WHEN Assistant Cebu City Prosecutor Maria Theresa Casiño joined the solemn procession in honor of the Holy Child last Saturday, she said she arrived at an important decision.

“After I saw the image of Sto. Niño, I felt I have forgiven him,” she said in a phone interview. “This is my gift to God.”

Casiño is referring to the late Canadian national John Pope, who shot her outside the Municipal Trial Court in Cities (MTCC) Branch 1 on Jan. 22 last year. She returned to work three months later.

The retired journalist also shot to death Dr. Reynold Rafols, a pediatric surgeon, and the doctor’s lawyer, Jubian Achas, while they waited for a hearing inside the MTCC Branch 6.

Pope was cornered by two police officers, who crippled him. The foreigner then turned the gun on himself.

A mass commemorating the incident was held inside the tent of MTCC Branch 6 yesterday afternoon.

“Wherever he (Pope) is right now, I hope and pray that he finds peace,” said Casiño, who entered the service in March 2010.

The prosecutor had a hard time forgiving Pope because she finds it ironic to forgive a person who is not asking for forgiveness.

But Casiño said she eventually learned how to let go of the past.

“It is difficult to carry a burden,” she said.

Pope shot her in the head. The slug was removed by doctors on Feb. 5 last year.

Casiño said the unity and support of her family strengthened her. Her time spent in the hospital was also a bonding moment with her husband and two children, now aged five and three.

“I see (the incident) in a positive light,” she said. “I grow more in Christ.”

Casiño said she already knew her job is risky. But she never thought that she would be shot and experience a near-death situation.

Looking back, she realized that Pope was showing “little signs” of resentment and anger against her. Casiño and Achas handled the grave threats case against the foreigner heard before MTCC Branch 1.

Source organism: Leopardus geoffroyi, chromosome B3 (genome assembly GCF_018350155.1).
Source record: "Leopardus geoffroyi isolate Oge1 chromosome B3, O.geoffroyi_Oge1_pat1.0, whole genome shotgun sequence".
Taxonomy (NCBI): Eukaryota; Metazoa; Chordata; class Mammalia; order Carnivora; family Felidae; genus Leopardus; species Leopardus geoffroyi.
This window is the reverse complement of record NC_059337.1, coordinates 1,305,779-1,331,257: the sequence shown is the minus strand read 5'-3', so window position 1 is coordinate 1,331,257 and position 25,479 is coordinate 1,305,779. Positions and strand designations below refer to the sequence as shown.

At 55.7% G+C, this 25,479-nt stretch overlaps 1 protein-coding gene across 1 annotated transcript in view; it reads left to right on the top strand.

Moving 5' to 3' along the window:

“I really took it for granted,” she said. “I was just doing my job to the best of my ability.”

She remembered Pope was told by the judge to call his lawyer, but he looked at her.

“He looked at me and said, ‘If she can prove her case, let her do it,’” she said.

Casiño said she even explained to Pope the judicial process in the Philippines, but the latter “seemed not to understand or refused to understand.”

The shooting spree happened inside the Palace of Justice, which she said was supposed

to be secured. The building was declared unsafe for occupancy by the Office of the Building Official after the magnitude 7.2 earthquake last Oct. 15.

After the quake, most of the courts put up tents outside the Palace of Justice. The Cebu City Prosecutor’s Office also accepts complaints inside a tent on the grounds of the legislative building.

Casiño said she is concerned about their safety now that they are very open to the public.

The Supreme Court’s Office of the Court Administrator has decided the transfer of courts to a building in the north reclamation area. But most of the judges resented after they saw cracks in the edifice.

Casiño, who handled inquest proceedings yesterday, said there are roving security guards and police officers in the compound.

“I hope the police officers who escorted suspects during the filing of complaints would also guard us,” she said.

She is still undergoing therapy and her vision in the left eye is not quite clear.

Casiño finished her law degree at Divine World University in Tacloban City in 1995. She took the bar examinations in 2003.

Before she entered in the prosecution service, she worked at the Department of Labor and Employment.

She said she dreamed of becoming a prosecutor and she will not leave her job for a safer one.

“I was inspired by my very desire to see justice unfold before my eyes,” she said. “I embrace the risks.”